In defence, Air BnB assures that it is only a “support” platform, and that it has not committed any fault, since nothing oblige it to ask for an authorisation or to verify it. It therefore considers itself to be a networking platform and not responsible for non-respect of a residential lease. It also states that the Digital Republic lax cannot be applied to it for facts took place before it came into force.
The Tribunal recalls the obligations provided for the platform by the Tourism Code. Although it is not essential to verify the existence of the authorisation, the platform must obtain a declaration on honour, and ensure compliance with the rule about 120 days of rental per year. Air BnB has not informed its user of these obligations, it cannot prove to have given this information, and has not received the declaration on honour. Similarly, housing was offered beyond the 120 days allowed for a principal residence. The standby obligation imposed on Air BnB since October, 9, 2016 must force the platform to make a count for 2016 and 2017. Finally, Air BnB was alerted as of May, the 2nd, 2017, but the account continued to operate.
The Tribunal therefore considers that the platform failed to comply with the means to not respect its contractual obligations. If the latter remains responsible, the platform is also responsible.
Air BnB is thus ordered to pay the owner of the dwelling the sum she has collected for unlawfully renting the housing. The Tribunal finds that this is an unlawful exploitation of the property belonging to the owner, and that the fruits derived from it must be returned to the owner. It must also compensate the owner for moral damage, and reimburse the expenses incurred.
Comments: Although it is likely that Air BnB is appealing this judgment, it has significant interests and goes further than the Digital Republic law in the obligations of the platforms.
Beyond the application of a sanction to the obligations of the platform resulting from the Digital Republic law, the judgment interprets these obligations extensively, by creating an additional one in the case of the short-term lease. The judgment is also surprising by the transfer of the burden of proof of the information obligation of the platform: this proof is requested from the platform itself even though it is her user who claimed to have not been informed. The jurisprudential interpretation makes it possible to go beyond the vision of the role of the platform as limited to linking. Its role goes further and includes special obligations.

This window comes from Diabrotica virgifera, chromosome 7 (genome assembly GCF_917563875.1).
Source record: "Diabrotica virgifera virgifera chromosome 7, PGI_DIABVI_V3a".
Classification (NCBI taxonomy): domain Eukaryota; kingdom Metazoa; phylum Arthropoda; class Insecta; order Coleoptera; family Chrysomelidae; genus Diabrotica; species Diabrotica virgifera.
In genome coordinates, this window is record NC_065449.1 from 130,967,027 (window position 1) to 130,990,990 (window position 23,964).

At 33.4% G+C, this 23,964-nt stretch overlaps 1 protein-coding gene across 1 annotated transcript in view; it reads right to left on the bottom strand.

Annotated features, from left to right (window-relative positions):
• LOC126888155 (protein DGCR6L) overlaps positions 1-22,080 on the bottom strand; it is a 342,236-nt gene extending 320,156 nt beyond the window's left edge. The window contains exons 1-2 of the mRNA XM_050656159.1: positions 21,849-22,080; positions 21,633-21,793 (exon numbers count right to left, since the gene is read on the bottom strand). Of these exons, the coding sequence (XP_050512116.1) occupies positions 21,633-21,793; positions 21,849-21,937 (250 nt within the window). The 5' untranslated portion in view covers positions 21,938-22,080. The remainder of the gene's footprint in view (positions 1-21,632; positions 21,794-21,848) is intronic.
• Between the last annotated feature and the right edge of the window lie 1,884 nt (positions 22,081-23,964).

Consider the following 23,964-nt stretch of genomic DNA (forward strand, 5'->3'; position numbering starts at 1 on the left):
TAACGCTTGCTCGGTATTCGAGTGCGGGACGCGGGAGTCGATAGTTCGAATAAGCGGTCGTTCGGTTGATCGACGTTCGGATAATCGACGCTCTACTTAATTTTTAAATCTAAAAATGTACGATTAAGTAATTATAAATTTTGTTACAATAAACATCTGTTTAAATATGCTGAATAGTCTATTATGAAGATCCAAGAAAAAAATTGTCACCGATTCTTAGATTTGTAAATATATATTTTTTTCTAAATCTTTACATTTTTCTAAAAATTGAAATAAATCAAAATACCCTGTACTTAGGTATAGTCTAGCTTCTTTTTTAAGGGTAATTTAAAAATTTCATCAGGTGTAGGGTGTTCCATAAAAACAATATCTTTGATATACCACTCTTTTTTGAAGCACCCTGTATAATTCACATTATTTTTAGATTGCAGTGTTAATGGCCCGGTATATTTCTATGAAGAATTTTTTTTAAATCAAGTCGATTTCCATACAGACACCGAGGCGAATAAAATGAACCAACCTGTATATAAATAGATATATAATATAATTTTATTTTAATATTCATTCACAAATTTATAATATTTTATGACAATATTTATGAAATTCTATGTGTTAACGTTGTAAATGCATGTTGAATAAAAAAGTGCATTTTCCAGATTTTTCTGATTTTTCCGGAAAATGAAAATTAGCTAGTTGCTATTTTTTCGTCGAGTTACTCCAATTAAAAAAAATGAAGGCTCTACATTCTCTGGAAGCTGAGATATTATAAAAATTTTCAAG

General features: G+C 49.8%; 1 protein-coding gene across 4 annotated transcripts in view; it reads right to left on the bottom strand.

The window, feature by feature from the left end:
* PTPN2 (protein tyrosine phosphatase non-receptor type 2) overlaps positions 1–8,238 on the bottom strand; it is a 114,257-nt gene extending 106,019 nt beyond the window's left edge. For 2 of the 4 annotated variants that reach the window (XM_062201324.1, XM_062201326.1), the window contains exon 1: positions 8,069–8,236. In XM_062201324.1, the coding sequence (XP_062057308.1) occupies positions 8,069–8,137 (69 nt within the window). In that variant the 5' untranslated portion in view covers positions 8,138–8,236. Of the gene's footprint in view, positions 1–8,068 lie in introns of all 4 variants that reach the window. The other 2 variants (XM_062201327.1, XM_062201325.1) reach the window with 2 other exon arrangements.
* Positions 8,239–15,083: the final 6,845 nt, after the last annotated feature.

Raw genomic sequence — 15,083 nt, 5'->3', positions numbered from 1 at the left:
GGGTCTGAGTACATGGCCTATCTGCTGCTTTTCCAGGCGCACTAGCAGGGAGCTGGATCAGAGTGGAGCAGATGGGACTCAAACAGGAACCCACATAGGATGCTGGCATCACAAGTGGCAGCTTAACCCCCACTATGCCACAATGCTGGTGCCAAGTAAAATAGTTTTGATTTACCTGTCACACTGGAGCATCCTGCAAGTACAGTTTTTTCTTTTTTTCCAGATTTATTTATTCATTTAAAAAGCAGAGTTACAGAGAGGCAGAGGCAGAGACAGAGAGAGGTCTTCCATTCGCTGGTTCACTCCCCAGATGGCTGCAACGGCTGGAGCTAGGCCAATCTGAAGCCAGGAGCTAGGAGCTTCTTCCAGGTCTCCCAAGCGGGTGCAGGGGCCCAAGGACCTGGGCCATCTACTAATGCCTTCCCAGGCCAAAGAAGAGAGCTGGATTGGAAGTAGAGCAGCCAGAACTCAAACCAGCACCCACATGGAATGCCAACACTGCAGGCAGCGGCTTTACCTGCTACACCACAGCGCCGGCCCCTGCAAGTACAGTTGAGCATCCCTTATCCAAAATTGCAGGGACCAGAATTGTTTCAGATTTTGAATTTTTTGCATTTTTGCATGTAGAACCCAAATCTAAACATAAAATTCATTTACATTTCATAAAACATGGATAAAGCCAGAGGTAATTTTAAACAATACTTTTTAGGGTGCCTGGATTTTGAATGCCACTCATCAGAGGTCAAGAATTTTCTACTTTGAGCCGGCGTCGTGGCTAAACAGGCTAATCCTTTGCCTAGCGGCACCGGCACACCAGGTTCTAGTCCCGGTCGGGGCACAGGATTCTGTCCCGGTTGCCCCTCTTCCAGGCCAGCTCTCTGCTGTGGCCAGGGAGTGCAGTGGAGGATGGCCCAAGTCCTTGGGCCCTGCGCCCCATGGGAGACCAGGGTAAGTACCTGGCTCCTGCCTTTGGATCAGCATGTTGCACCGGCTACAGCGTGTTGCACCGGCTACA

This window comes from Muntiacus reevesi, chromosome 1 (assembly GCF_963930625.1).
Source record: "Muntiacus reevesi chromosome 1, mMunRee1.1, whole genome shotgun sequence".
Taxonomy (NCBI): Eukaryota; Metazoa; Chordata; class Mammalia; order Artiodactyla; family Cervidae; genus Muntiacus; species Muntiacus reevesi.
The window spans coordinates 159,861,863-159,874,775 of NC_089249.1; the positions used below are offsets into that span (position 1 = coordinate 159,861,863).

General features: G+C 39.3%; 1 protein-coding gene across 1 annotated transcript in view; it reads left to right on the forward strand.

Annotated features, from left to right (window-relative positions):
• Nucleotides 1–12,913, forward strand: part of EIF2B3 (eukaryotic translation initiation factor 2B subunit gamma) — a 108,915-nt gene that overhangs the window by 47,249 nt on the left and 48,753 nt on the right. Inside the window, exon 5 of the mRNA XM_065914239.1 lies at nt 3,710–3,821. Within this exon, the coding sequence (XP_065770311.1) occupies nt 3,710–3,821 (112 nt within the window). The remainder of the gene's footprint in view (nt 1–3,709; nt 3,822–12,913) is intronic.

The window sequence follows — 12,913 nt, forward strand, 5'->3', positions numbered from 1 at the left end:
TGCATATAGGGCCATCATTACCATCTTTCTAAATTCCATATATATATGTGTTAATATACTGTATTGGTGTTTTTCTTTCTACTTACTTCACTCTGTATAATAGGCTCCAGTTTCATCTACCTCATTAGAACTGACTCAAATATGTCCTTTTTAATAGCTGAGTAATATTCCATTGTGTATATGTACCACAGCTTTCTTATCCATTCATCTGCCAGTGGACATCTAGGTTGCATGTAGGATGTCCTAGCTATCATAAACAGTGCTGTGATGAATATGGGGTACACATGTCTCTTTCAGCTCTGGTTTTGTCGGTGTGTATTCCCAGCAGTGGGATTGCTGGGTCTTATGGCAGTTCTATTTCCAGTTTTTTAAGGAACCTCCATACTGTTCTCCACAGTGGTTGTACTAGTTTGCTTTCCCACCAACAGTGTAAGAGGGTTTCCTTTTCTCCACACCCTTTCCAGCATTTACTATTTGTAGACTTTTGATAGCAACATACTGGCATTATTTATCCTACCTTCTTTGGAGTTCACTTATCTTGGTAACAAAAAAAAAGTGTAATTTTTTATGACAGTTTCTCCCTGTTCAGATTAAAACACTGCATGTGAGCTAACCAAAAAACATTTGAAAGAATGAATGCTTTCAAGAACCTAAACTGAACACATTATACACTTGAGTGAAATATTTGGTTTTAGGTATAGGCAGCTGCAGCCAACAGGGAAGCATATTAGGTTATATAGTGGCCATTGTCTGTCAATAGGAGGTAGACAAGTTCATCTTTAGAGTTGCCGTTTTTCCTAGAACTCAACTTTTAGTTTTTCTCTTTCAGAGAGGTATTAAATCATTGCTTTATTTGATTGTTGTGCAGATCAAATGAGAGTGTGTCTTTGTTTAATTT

Extensive interpretation of the legal obligations of the platform. The first interest of the judgment lies in the assertion of the platform’s obligations in the particular sector of seasonal rental. The judgment make a list of the obligations stemming from the law of 2016. It is possible to underline an extensive application of those obligations, expressly seen as applicable since October 2016. This is interesting as regards the counting of the days of rent, which was to be realised for the year 2016, and should lead to the suspension of the user account if the 120 days were exceeded. One of the contributions of this judgment is therefore the temporal application of the law, and invites to consider the obligations to be applied for the period from January to October 2016 in the same way as for October to December 2016. Moreover, despite the lack of details concerning the penalties for these obligations, the court also indicates the possibility of sanctioning them on the basis of civil liability, applying a classic rule of French law which allows, in the absence of specific text, the sanction of any legal obligation on the basis of this civil liability.
Creation of an obligation not provided for by the law: the obligation to verify that the user who offers accommodation on the platform does not do so in contradiction with his own rental contract. In addition to the legal obligations, the judgment could also apply an obligation not provided for by the 2016 law, but sometimes encountered in case law: that of verifying the contract binding the debtor. Here, it is necessary to return to the structure of the contractual relationships to explain how the owner of a house proposed on Air BnB by his tenant can act against the platform. The platform is third party to this lease, and is in contractile relationship only with the tenant. The Tribunal admits the action of the owner against the platform on the basis of civil liability, because the platforms allowed the breach of contractual obligations of the tenant. That is for sure interesting for all the short-term rental platforms, or even for all platforms, yet the judgment is silent on the basis that allows it to achieve this solution.